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Heart Burn (Or Freeze)

A catheter ablation procedure can help prevent dangerous heart arrhythmias

Do the electronics in your home always work perfectly, or are there glitches from time to time? Chances are these electrical systems, especially the older ones, have some hiccups in their operation.

Well remember, your heart has an electrical system too.

Daniel Cobb MD 3“A heart’s normal rhythm means a normal electrical impulse, which utilizes a specialized conduction system that causes the chambers of the heart to contract,” explains Daniel Cobb, MD, cardiologist and electrophysiologist with Cardiology Associates of Savannah and the Advanced Heart Rhythm Center at St. Joseph’s/Candler. “Every time that happens is a heartbeat.”

When a heart’s rhythm isn’t normal—too slow, too fast, irregular—that is called an arrhythmia. Without a proper rhythm, the heart can’t pump blood effectively to the body’s organs. This can cause symptoms such as dizziness, fatigue, and episodes of syncope (passing out or feeling like you will pass out).

Some cases of arrhythmia are generally harmless and may even be asymptomatic. However, some cases can be dangerous and possibly lead to stroke or cardiac arrest.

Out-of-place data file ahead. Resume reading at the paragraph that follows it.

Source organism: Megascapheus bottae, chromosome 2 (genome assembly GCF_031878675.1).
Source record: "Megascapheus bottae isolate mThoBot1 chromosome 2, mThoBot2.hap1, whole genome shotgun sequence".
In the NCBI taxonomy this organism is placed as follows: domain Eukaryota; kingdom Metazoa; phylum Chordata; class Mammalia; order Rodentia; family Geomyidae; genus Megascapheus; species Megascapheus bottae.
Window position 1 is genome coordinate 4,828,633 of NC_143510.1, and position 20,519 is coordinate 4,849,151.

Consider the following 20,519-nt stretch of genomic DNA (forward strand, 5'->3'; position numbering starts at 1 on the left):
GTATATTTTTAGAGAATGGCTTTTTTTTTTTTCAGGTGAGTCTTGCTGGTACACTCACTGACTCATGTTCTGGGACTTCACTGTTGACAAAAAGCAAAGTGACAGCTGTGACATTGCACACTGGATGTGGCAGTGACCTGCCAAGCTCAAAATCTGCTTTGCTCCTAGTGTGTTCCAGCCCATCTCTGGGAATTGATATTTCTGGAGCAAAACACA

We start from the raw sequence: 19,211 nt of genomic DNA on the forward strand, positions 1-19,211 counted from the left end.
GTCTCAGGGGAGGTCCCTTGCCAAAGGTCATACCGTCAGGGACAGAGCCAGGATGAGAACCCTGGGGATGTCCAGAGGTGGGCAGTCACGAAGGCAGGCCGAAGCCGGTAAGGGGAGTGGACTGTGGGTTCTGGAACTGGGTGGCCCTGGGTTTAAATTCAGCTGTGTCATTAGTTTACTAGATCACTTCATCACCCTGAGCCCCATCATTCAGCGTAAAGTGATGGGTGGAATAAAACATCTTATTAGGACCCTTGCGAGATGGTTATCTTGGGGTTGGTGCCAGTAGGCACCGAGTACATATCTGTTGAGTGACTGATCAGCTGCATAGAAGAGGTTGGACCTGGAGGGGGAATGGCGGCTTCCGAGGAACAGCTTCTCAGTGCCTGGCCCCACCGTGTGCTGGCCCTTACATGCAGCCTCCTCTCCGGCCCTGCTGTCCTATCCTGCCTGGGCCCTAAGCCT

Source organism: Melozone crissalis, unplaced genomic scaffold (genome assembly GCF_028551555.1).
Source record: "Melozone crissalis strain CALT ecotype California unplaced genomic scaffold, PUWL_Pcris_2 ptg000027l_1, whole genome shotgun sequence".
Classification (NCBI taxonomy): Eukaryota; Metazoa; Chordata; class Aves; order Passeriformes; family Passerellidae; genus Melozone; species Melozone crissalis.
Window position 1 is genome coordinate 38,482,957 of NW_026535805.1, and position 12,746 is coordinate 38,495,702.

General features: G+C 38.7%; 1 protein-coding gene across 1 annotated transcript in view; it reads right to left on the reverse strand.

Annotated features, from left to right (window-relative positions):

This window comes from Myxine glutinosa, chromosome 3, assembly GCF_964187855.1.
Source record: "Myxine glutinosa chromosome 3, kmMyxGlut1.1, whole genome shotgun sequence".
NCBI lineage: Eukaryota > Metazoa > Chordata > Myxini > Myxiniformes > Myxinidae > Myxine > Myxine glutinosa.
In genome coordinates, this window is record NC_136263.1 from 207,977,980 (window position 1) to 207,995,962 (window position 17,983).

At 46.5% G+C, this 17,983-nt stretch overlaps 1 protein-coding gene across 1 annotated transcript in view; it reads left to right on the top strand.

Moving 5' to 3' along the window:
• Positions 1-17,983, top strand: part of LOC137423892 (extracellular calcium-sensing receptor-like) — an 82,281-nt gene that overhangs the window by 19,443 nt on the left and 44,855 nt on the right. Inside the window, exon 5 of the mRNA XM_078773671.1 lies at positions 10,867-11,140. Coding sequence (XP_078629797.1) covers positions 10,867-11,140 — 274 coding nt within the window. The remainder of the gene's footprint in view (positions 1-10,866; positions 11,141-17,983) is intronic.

While certain patients can manage their arrhythmia with medication alone, others may benefit from two minimally-invasive options that Dr. Cobb performs: radiofrequency catheter ablation and cryoablation.

“With both types of catheter ablation, we actually map out where the problem is coming from,” Cobb explains. “For radiofrequency ablation, we use a special catheter which cauterizes, or heats up, the tissue. It burns, so to speak, the area where the abnormal rhythm is coming from and makes it unable to conduct electricity, rendering it electrically neutral.”

Dr. Cobb also performs cryoablation for certain types of arrhythmias. In this procedure, a catheter delivers a refrigerant through an inflatable balloon.

“Instead of heating up the tissue, it essentially freezes it,” Cobb says. “By freezing the heart cells where the abnormal rhythm is coming from, it is rendered electrically inactive.”

Dr. Cobb can determine if catheter ablation, or another advanced procedure, is most appropriate for a patient through evaluation and testing in the Advanced Heart Rhythm Center. Patients are often referred by the primary care physician, but sometimes they come for further evaluation after a fast or irregular heartbeat is treated acutely in the ED.

“Our electrophysiology units allow us to monitor a patient’s heart and find where the abnormal rhythm is originating from,” Cobb says. “From there we can determine the next steps for treatment.”

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